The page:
The Mount is also a computerized automated GoTo variant which is accompanied by a heavy metal tripod so, it’ll always be stable and won’t shake about when you reach the more outrageous magnification levels.
The mount also makes the whole setting up process pretty easy to do, with the collimation only taking a few minutes after it’s been booted up. The mount will however require a power supply at 12V DC so do keep note of that.
Regarding the accessories, you’ll be given a single eyepiece at 1.57″ 40mm eyepiece (51x), a 9×50 finderscope, 1.25″ Star Diagonal and few other miscellaneous documents. The single included eyepiece is a little disappointing but the accessories in general are solid.
Lastly, in terms of how heavy it will be, when fully assembled its come in at around 20kg whilst it’ll generally stand at around 5ft when attached to the tripod, reaching nearly 6ft in height at its peak. So, yeah this beast of a device is far from small and light so that’s something you should take into account before biting the bullet and picking one up.
6. Celestron CPC 925 GPS Computerised Telescope
The CPC 925 is also a very expensive piece of kit as it’ll set you back around $2.5k – $3k, which is fair bit more expensive than the smaller CPC 800 or the evolution but, for the price you obviously get better image quality and and a very high end computerised telescope.
The specs of the device are solid coming in at an aperture of 235mm, a focal length at 2350mm resulting in a very solid focal ratio of f/10. What these specs mean is that the CPC 925 will be able to magnify the image you’ll see through the eyepiece to 555x whilst the larger focal ratio also makes it solid for viewing planets more thoroughly.
As for what you’ll be able to view with the CPC 925, it’ll be pretty much everything within our solar system with the planets uptil Jupiter coming out in great quality, the CPC 925’s power may allow you to make out the surface of Uranus but Neptune will be made out as a bright blue disc like entity only.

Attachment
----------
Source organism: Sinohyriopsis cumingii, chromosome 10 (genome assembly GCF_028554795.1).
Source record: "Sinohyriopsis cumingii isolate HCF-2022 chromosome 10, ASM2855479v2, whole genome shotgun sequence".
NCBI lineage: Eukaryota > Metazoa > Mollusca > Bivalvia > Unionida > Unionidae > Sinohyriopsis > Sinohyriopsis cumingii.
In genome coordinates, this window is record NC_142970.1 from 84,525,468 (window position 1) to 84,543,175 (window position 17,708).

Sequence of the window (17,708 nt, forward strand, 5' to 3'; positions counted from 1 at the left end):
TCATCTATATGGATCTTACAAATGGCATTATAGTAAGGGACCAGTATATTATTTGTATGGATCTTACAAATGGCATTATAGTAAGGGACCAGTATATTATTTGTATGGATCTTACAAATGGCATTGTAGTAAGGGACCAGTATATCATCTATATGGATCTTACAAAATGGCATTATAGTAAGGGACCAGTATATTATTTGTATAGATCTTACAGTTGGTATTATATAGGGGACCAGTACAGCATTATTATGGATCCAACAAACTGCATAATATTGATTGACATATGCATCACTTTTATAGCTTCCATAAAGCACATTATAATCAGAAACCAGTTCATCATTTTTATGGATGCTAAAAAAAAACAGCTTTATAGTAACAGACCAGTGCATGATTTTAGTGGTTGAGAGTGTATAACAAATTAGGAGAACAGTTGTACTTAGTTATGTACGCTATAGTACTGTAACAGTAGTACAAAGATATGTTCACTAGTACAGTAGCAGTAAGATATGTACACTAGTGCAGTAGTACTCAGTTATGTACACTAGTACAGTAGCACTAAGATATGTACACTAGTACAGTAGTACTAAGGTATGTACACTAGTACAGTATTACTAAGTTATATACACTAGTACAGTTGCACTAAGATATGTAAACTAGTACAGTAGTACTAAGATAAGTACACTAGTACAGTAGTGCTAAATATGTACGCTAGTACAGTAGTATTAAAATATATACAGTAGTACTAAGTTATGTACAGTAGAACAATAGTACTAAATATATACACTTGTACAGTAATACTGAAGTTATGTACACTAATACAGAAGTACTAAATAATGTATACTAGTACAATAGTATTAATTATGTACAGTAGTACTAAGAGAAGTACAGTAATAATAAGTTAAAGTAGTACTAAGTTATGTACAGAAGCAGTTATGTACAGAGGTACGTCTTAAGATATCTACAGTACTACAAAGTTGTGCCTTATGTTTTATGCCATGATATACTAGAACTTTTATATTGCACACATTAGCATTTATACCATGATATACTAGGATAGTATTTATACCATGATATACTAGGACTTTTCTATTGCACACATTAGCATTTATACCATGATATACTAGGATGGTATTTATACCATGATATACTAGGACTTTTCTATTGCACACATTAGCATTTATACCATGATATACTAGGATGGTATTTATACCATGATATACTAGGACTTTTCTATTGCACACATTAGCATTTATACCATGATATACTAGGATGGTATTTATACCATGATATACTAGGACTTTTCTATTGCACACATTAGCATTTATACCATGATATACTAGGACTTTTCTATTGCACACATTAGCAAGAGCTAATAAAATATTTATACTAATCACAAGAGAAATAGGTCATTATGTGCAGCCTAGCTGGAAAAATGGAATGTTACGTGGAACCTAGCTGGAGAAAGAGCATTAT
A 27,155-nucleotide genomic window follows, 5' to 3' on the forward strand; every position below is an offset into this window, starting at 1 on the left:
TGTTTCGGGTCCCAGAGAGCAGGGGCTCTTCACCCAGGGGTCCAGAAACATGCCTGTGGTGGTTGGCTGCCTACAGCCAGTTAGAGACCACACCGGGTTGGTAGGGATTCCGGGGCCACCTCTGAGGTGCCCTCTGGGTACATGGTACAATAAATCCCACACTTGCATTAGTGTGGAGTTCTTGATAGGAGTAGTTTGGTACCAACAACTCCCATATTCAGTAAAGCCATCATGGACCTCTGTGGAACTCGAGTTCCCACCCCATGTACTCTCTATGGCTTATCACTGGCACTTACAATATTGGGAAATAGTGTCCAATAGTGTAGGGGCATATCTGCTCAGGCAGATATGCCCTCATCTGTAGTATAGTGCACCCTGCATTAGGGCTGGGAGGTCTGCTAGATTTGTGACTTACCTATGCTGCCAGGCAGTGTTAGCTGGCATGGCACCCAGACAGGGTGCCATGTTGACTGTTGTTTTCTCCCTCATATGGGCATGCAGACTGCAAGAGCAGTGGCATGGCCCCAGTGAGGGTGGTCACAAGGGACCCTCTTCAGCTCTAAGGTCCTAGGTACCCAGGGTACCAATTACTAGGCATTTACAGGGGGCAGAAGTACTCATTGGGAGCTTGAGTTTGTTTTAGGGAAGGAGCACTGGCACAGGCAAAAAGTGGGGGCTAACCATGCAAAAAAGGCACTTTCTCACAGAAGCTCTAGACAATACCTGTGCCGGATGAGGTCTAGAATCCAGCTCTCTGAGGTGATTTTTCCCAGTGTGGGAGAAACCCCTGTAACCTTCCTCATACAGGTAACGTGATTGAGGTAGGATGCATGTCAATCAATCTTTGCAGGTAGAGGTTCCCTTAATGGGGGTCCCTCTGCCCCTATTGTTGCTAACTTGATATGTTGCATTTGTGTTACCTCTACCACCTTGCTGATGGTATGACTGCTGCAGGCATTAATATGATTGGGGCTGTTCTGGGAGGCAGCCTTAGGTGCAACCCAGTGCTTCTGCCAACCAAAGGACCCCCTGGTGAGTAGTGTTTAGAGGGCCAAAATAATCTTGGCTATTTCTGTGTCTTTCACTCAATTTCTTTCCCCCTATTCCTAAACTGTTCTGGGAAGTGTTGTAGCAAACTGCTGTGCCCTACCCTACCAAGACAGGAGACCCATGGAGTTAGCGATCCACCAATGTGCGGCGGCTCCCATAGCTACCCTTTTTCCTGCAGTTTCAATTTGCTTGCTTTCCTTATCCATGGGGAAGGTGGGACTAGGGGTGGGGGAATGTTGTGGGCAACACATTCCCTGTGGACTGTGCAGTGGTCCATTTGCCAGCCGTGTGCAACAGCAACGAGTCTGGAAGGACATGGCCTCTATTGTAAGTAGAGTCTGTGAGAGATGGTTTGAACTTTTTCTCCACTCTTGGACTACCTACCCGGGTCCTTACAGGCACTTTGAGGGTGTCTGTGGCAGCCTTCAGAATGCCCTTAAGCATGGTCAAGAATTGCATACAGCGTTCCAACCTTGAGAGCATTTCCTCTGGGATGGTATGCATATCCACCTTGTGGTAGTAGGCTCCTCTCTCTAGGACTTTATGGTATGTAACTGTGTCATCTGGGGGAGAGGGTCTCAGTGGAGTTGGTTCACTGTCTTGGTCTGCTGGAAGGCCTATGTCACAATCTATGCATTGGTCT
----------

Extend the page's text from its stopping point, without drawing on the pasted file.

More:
As for what accessories you’ll be given in the box when purchasing the CPC 925, it’s basically identical to the CPC 800 mentioned which means you’ll be given a single eyepiece at 1.57″ 40mm eyepiece (51x), a 9×50 finderscope, 1.25″ Star Diagonal and few other miscellaneous documents.
The mount seems to be the same too, which is actually quite a good thing as it allows for the CPC 925 to be quite balanced when the device is automatically locking onto a celestial object.
But, because it is so sturdy it’s also a little larger and heavier than the other SCT scopes mentioned above. If you decide to pick up the CPC 925, you’d need to get comfortable moving around a 26kg device. Besides this minor negative and of course the telescopes price, there isn’t very many bad things to point out about it.
7. Celestron CPC 1100 StarBright XLT GPS 2800mm
The CPC 1100 is of course the largest and highest end CPC SCT telescope within this line up of telescopes and iy provides more or less the same accessories and experience in terms of comfort when viewing as the smaller variations above.
Of course as it is the biggest telescope out of everything within this list, it is of course far and away the most expensive ranging around $3k+ to purchase it.
The specs of the CPC are undoubtedly solid as it comes with an aperture of 279.4mm, a focal length at 2800mm resulting in a very solid focal ratio of f/10.